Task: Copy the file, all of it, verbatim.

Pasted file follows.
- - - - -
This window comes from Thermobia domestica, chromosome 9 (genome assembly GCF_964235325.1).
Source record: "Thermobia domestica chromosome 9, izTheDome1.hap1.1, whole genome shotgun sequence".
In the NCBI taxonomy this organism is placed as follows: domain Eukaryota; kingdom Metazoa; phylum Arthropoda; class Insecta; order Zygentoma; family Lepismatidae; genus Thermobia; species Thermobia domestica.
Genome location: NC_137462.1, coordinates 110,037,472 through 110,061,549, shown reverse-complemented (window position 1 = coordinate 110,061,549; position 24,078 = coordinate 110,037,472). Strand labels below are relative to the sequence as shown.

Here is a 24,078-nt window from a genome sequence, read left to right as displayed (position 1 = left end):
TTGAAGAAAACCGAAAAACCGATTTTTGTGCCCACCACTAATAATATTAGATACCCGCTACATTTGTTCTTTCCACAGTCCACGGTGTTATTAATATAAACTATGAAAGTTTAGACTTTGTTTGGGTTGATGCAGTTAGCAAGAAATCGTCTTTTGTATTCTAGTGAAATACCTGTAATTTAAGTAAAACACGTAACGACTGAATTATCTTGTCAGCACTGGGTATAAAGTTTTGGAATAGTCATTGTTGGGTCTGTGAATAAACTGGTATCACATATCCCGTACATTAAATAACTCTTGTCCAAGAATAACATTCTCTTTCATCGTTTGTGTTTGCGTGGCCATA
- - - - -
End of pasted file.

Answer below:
This window comes from Thermobia domestica, chromosome 9 (genome assembly GCF_964235325.1).
Source record: "Thermobia domestica chromosome 9, izTheDome1.hap1.1, whole genome shotgun sequence".
In the NCBI taxonomy this organism is placed as follows: domain Eukaryota; kingdom Metazoa; phylum Arthropoda; class Insecta; order Zygentoma; family Lepismatidae; genus Thermobia; species Thermobia domestica.
Genome location: NC_137462.1, coordinates 110,037,472 through 110,061,549, shown reverse-complemented (window position 1 = coordinate 110,061,549; position 24,078 = coordinate 110,037,472). Strand labels below are relative to the sequence as shown.

Here is a 24,078-nt window from a genome sequence, read left to right as displayed (position 1 = left end):
TTGAAGAAAACCGAAAAACCGATTTTTGTGCCCACCACTAATAATATTAGATACCCGCTACATTTGTTCTTTCCACAGTCCACGGTGTTATTAATATAAACTATGAAAGTTTAGACTTTGTTTGGGTTGATGCAGTTAGCAAGAAATCGTCTTTTGTATTCTAGTGAAATACCTGTAATTTAAGTAAAACACGTAACGACTGAATTATCTTGTCAGCACTGGGTATAAAGTTTTGGAATAGTCATTGTTGGGTCTGTGAATAAACTGGTATCACATATCCCGTACATTAAATAACTCTTGTCCAAGAATAACATTCTCTTTCATCGTTTGTGTTTGCGTGGCCATA